Ultimately, gloriously, the years of suffragette struggle, of speeches and marches and civil disobedience and sacrifice, all bore fruit.

On February 6, 1918 the Representation of the People Act was passed, granting women over the age of 30 the right to vote. Ten years later, with the passing of the Representation of the People Act 1928, all women over the age of 21 were finally allowed to vote.

To commemorate 100 years since the first Irish suffragettes were imprisoned, and to pay tribute to the valiance and determination of the women who fought the good fight, Margaret Ward will give a public lecture at the Ulster Hall, the very same venue where Emmeline Pankhurst once addressed a rapt crowd.

Today women vote, enjoy the freedom to work where they please, dress how they want and are in control of their sexuality and life choices (at least in Western societies). But many would argue that the cause begun by the suffragettes to put women on a fully equal standing with men has not yet been fully realised.

Feminism is the continuation of this legacy and it still has quite some distance to go: women are still paid less than men, still judged all too often on their appearance and are still frequently undermined by cultural stereotypes that portray us as overly emotional, irrational, airheaded or ‘asking for it’.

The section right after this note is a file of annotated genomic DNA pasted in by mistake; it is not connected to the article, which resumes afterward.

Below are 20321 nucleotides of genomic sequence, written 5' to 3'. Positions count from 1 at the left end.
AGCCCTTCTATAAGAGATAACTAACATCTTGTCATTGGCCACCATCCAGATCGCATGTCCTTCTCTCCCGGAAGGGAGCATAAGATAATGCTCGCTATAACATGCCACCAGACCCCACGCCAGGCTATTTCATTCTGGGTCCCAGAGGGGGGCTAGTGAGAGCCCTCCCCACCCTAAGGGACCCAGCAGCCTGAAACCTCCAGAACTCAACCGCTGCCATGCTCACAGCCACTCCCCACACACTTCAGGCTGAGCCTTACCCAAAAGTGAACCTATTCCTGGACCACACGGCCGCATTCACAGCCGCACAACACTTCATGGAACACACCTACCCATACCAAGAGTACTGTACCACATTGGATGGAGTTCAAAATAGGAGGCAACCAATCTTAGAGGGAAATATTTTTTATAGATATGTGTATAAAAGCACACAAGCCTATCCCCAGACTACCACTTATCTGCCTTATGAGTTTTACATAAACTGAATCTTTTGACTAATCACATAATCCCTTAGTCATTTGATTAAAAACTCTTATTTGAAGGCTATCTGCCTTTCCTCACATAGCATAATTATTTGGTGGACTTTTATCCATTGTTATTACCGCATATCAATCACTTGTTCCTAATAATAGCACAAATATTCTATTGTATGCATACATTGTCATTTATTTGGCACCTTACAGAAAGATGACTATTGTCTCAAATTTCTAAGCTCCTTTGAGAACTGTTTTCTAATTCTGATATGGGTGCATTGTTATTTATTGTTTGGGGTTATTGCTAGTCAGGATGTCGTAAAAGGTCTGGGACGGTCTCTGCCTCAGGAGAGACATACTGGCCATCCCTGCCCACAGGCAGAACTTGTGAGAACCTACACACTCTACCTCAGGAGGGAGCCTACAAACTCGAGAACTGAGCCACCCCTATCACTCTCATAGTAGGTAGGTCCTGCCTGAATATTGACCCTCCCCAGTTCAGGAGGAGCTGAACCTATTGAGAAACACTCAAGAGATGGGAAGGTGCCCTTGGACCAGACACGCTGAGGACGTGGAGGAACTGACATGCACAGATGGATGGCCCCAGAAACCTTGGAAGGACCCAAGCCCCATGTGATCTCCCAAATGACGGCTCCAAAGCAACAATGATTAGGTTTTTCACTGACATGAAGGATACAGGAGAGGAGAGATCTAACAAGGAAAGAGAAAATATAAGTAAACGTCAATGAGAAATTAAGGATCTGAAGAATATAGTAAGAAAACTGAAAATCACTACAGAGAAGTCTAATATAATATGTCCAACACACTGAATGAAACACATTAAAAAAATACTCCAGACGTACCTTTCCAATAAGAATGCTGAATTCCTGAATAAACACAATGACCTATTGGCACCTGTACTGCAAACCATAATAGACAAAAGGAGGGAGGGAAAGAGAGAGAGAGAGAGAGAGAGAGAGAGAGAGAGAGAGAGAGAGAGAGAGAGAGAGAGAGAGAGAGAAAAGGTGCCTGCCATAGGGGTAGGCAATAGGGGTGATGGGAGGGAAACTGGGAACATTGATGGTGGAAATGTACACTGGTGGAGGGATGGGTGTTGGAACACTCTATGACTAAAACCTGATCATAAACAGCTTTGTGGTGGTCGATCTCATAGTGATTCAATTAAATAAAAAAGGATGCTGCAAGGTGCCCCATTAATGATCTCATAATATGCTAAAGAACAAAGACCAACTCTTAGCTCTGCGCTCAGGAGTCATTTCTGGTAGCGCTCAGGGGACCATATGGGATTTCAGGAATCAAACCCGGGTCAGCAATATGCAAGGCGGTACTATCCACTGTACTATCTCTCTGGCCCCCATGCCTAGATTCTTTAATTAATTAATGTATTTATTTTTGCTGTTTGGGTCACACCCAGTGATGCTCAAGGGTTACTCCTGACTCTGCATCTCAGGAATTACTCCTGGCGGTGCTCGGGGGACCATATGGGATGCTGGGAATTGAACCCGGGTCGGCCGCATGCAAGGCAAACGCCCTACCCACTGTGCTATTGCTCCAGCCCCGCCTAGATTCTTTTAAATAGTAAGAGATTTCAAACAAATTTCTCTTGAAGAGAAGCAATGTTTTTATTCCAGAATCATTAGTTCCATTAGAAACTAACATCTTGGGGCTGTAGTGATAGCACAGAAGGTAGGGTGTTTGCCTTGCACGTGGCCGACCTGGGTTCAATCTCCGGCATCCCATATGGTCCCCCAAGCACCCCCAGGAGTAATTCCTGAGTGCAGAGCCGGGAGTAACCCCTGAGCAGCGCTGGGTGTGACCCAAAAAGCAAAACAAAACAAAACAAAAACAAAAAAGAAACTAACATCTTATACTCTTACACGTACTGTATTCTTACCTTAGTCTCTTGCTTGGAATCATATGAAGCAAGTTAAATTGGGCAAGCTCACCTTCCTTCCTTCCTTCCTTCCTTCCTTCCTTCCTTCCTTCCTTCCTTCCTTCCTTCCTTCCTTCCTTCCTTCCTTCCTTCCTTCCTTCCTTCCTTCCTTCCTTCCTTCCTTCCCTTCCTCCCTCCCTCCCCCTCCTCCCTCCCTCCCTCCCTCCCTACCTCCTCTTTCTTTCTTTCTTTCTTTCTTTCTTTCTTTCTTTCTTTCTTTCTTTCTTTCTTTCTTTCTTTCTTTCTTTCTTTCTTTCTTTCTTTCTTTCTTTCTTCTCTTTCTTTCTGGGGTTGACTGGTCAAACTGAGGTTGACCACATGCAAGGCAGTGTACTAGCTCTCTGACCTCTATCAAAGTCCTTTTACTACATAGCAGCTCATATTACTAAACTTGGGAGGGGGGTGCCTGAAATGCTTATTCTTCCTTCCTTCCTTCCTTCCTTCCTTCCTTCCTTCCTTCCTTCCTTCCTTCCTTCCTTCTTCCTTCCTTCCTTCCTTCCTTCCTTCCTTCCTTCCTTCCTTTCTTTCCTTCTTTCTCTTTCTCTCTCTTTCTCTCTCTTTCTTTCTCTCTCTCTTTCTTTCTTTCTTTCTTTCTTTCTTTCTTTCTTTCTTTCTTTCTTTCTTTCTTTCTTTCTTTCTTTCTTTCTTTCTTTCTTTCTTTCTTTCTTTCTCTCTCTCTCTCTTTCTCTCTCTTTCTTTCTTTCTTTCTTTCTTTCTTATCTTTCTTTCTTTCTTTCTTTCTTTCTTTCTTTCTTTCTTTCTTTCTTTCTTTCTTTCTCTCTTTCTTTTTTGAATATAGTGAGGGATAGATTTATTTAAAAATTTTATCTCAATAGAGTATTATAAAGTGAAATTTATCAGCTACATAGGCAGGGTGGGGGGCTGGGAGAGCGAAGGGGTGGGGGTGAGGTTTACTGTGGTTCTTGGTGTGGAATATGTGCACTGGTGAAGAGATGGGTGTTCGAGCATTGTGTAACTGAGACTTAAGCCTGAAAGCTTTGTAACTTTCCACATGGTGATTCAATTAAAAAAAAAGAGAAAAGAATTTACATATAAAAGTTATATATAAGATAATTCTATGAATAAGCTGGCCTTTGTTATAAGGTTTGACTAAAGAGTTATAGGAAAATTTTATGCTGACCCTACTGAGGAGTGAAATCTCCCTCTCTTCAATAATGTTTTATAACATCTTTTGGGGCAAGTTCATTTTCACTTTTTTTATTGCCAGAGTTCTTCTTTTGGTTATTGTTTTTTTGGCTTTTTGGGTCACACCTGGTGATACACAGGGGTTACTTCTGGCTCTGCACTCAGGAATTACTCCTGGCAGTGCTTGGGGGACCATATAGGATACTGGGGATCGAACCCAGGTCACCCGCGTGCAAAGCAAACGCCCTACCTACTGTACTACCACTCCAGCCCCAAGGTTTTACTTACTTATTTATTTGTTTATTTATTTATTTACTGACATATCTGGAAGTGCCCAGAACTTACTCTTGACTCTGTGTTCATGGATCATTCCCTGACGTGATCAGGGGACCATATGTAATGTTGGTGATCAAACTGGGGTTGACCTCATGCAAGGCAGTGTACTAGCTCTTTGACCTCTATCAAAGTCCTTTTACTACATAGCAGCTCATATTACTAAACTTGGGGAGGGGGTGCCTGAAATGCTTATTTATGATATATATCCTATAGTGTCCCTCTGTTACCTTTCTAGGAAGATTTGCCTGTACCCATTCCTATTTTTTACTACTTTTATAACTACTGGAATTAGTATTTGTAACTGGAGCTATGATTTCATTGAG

And many women, despite these prevalent injustices, refuse to call themselves feminist, when all ‘feminist’ means is wanting to see one’s own sex be treated with the same respect and accorded the same freedoms as men. Who wouldn’t want to build on what the suffragettes began?

Prison, Protests and Hunger Strikes: the Ulster Suffragettes by Dr Margaret Ward is the final lecture in the Anna Eggert Lecture Series and will take place March 2 at 12.30pm in the Ulster Hall’s Group Space. Admission is free but places are limited. To book contact the Women’s Resource and Development Agency on 02890 230212.